“For the farm, it’s true we don’t have the carbon costs,” said Isaac Emery, founder of Informed Sustainability Consulting. “How do we track who is producing what, and where it is going?”

Emery later added there will be more financial benefits and costs tied to the carbon intensity of a range of products, including looking for ways to reduce the footprint of nitrogen fertilizer.

Right now, for instance, ethanol producers who draw a high percentage of their corn from farms that use no-till practices do not get any credit or a lower carbon intensity score on their ethanol. There are some pilot projects in place trying to factor in that kind of accounting. A broader supply chain needs to be set up to make sure carbon benefits are verified.

“Today, we are at an impasse,” said Mark Heckman, an Iowa farmer and a consultant for EcoEngineers.

The drive for sustainable aviation fuels (SAFs) will require more attention to drill down and measure carbon intensity scores of raw products such as corn, Heckman said. “We have to include all of the pieces of the puzzle,” he said.

Policy will matter. Under a “business as usual” scenario, the biofuels industry does not find a pathway to net-zero emissions. For farmers, that may mean looking for ways to get paid for their no-till practices or adding cover crops to their operation through either a carbon market or a USDA conservation program.

WHERE DID FLEX-FUEL VEHICLES GO?

Jan tenBensel, a farmer from Cambridge, Nebraska, and chairman of the Nebraska Ethanol Board, had a simple question for a panel of experts on the auto industry’s drive to lower emissions.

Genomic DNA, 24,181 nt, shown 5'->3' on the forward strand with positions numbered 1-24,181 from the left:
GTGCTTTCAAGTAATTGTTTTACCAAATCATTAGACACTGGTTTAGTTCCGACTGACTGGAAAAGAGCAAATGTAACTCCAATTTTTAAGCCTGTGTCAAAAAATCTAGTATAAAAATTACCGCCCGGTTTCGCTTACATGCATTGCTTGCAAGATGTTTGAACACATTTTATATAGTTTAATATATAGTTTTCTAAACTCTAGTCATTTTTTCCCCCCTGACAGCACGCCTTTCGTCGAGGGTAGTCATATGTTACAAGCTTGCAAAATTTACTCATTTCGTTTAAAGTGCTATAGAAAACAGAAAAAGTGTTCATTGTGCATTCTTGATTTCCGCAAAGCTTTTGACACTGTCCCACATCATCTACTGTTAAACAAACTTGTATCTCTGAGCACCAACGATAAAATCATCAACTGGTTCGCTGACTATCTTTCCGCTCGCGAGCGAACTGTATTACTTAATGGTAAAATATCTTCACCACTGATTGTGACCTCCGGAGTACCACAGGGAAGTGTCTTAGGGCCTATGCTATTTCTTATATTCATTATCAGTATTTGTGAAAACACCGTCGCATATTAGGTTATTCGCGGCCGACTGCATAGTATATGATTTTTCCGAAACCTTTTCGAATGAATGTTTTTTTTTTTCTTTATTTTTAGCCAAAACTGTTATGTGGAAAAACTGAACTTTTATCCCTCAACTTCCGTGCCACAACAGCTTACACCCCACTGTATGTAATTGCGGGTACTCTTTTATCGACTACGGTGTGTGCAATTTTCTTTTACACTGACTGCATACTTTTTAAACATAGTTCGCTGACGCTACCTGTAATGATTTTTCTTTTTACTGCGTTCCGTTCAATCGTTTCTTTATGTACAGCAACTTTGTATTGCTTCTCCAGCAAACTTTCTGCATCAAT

“If automakers are truly concerned about lowering carbon intensity right now and lowering greenhouse gas emissions, why are flex-fuel vehicles not available in every model?” tenBensel said.

Julia Rege, representing auto manufacturers for the Alliance for Automotive Innovation, opened her comments in a panel discussion saying, “The auto industry is committed to a path of decarbonization.” Yet, Rege noted a lot of the attention right now has been on a shift to electric vehicles.

For biofuels, the industry needs to accelerate the push for a federal “clean fuels” standard or low-carbon fuels standard. But as more attention is placed on electric vehicles, the window for biofuels narrows.

“The opportunity is now,” Rege said. “Every day that passes closes that window,” she said, because the investment dollars are going heavily toward electrification.

John Eichberger, executive director of the Fuels Institute, said he believes the combustion engine “is going to be around for decades.” At the same time, there needs to be progress in liquid fuels and “legacy vehicles” to focus on low-carbon fuels, he said.